As the country continues to move towards recovery in the wake of the COVID-19 pandemic, broadband access is at the forefront of the agenda for policymakers in both the legislature and the White House. But amid government proposals to commit large sums of money to deployment, part of the broadband conversation has shifted towards speed.
Some are now calling for broadband to be defined as a connection offering symmetrical upload and download speeds at 100 Mbps, instead of the current asymmetrical standard of 25/3. While at first blush this sounds enticing, it is the wrong way to go at a time when so many communities still lack access to broadband. A decision to prioritize upgrading speeds for existing networks before connecting the unserved in rural America will deepen disparities for already vulnerable communities both during the pandemic and beyond.
Lawmakers’ primary focus should be on addressing the most profound disparities and connecting people – including the near 30% of people of color living in rural areas – who remain unserved, instead of upgrading service in areas that already have broadband. Long before COVID-19 forced millions to work and learn from home, it was clear that a broadband connection is not only a tool for participation in the digital economy but a pathway for marginalized populations to realize the full promise of the modern world. COVID-19 has exposed just how critical broadband connectivity is for redressing inequities in healthcare, employment, and economic opportunity, especially in rural communities where many lack access.
Perhaps the most acute of the pandemic’s consequences have been suffered by our nation’s students, especially those living in unserved areas. Even before the pandemic, the homework gap was particularly pronounced amongst rural students of color, and the longer these young people go without access to the Internet, the farther they will lag behind their fully connected peers. Now, as those same children are struggling to learn from full-time remote schooling, families are counting on the government to implement targeted solutions to close the digital divide.
Though upload speeds can be improved, there is little to no evidence that the benefit of a symmetrical mandate outweighs the need for investment in communities with no access. Recent data shows that downstream traffic–which includes video streaming–counts for 94% of total internet traffic in 2020, dwarfing upstream by comparison. Put plainly, the average consumer is downloading far more than they are uploading, even after the explosion in internet use resulting from the pandemic. Just as importantly, the vast majority of practical applications simply require far more modest upload speeds than the 100 Mbps that some are proposing.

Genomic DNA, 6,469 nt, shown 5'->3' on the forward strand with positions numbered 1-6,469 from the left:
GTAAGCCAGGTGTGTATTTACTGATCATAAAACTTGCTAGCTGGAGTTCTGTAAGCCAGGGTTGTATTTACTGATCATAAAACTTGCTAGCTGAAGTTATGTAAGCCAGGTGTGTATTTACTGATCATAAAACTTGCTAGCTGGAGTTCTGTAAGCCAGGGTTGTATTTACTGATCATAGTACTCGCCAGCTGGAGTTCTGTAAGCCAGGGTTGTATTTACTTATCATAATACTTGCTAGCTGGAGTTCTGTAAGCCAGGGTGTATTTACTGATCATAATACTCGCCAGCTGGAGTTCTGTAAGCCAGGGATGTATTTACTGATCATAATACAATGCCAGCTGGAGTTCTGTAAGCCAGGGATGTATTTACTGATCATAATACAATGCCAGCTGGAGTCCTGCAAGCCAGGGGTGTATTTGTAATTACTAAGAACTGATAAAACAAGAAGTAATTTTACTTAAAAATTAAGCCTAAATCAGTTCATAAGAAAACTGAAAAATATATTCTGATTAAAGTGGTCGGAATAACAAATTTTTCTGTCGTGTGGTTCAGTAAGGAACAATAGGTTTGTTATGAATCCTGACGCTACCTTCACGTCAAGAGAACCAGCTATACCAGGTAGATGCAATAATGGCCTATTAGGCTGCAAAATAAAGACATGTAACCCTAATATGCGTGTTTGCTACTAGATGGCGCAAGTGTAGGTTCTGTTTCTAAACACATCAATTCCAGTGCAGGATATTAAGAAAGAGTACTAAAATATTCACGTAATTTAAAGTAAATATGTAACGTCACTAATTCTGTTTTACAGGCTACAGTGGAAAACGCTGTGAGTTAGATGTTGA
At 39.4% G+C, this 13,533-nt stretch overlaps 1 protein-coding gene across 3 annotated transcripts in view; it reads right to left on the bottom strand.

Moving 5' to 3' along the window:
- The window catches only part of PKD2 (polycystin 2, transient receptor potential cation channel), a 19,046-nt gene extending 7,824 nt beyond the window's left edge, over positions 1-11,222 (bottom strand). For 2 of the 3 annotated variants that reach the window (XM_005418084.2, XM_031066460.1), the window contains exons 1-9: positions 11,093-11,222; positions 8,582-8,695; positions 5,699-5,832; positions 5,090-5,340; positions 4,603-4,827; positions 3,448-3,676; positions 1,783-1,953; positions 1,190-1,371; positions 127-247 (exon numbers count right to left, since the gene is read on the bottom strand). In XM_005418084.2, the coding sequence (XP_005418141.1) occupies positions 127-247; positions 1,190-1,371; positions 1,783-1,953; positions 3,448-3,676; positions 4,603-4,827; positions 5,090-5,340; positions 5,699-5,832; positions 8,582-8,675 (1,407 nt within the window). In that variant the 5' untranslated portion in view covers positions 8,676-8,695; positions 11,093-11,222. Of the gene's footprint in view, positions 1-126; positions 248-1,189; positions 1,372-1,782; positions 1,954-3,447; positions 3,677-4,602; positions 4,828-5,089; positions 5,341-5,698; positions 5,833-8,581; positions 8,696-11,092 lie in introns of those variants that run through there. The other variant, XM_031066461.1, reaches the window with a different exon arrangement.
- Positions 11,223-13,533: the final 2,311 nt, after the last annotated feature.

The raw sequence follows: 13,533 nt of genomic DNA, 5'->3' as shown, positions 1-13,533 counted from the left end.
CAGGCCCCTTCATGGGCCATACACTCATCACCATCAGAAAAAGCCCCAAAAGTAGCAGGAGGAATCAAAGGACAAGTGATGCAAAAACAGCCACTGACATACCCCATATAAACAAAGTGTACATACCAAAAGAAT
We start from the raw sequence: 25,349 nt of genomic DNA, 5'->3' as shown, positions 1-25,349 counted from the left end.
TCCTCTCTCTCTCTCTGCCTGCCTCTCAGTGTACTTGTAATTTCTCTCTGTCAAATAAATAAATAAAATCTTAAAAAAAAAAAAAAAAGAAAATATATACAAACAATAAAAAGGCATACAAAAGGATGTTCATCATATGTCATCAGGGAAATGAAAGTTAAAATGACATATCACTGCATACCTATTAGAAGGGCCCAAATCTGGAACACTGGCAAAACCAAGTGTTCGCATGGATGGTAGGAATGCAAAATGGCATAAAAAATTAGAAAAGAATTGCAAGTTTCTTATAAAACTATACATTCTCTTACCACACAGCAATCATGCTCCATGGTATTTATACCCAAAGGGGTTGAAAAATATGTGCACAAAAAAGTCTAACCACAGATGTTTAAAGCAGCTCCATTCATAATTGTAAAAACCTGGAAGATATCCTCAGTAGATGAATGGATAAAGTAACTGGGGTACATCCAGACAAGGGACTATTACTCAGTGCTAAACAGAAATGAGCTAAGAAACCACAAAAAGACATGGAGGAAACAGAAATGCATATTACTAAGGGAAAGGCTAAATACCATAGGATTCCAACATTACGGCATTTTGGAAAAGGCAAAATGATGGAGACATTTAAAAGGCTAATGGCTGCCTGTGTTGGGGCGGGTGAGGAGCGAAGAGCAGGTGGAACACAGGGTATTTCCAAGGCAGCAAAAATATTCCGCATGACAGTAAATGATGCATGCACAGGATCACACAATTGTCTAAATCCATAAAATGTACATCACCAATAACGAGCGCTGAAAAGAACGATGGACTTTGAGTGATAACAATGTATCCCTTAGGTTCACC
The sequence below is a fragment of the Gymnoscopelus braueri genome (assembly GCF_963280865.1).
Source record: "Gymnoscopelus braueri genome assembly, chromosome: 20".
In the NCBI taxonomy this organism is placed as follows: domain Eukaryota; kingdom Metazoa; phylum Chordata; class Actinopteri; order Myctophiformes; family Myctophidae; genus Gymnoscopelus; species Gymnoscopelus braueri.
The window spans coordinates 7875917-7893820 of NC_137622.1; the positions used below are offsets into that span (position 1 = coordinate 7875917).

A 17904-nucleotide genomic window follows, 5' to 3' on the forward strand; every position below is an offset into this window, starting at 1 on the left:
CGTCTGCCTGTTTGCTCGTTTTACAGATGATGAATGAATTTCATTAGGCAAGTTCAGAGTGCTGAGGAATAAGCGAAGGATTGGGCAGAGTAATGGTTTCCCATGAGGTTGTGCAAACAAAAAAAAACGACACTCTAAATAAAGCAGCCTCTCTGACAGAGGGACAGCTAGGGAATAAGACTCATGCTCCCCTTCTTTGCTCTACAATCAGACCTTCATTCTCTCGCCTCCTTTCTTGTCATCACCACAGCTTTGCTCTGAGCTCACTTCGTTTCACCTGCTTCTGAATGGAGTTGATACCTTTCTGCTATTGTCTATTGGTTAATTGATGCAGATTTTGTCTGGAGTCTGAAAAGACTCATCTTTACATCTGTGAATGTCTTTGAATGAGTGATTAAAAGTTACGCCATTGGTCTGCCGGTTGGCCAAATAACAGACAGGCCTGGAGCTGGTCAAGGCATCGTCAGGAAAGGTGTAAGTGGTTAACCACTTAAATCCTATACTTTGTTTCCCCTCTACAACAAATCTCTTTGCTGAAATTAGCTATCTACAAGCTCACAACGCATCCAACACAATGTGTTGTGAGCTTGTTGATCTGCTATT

In addition, according to a recent study by the Technology Policy Institute, setting a 100/100 standard for broadband speeds would immediately redefine nearly 2/3 of the country as unserved. Doing so would simply incentivize providers to take on the easier task of upgrading existing networks, rather than the more difficult and costly task of building new networks, to the profound detriment of those who would remain without service. As it stands today, over 80% of the country has 1Gbps down/35 Mbps up broadband available, far exceeding the proposed 100 downstream standard. And while 35 up is less than the proposed 100 upstream, it is more than enough to accommodate the average consumer. Yet customers with these impressive speeds would share the same designation as families struggling to get by with a tiny fraction of this service.
The definition of broadband is the standard by which the government decides where crucial subsidies will be allocated to build out networks. Getting it wrong could result in some of the wealthiest areas of the country, where consumers already enjoy excellent broadband service of 1Gbps/35 Mbps – places like Aspen, CO; Bethesda, MD; and Palm Beach, FL – being prioritized for these federal dollars because they lack 100/100 service, while those areas that are truly unserved are pushed to the back of the line.
The pandemic has made clear just how essential a broadband connection is, though there are still some among us who are struggling to work, learn, and receive care without one. Arbitrarily setting a symmetrical standard for speeds will keep these communities on the wrong side of the digital divide. To ensure that all households have equal access to the academic, economic, and social opportunities that the internet provides, policymakers should prioritize those who are completely without service rather than upgrading the networks of those who already have meaningful access to our online world.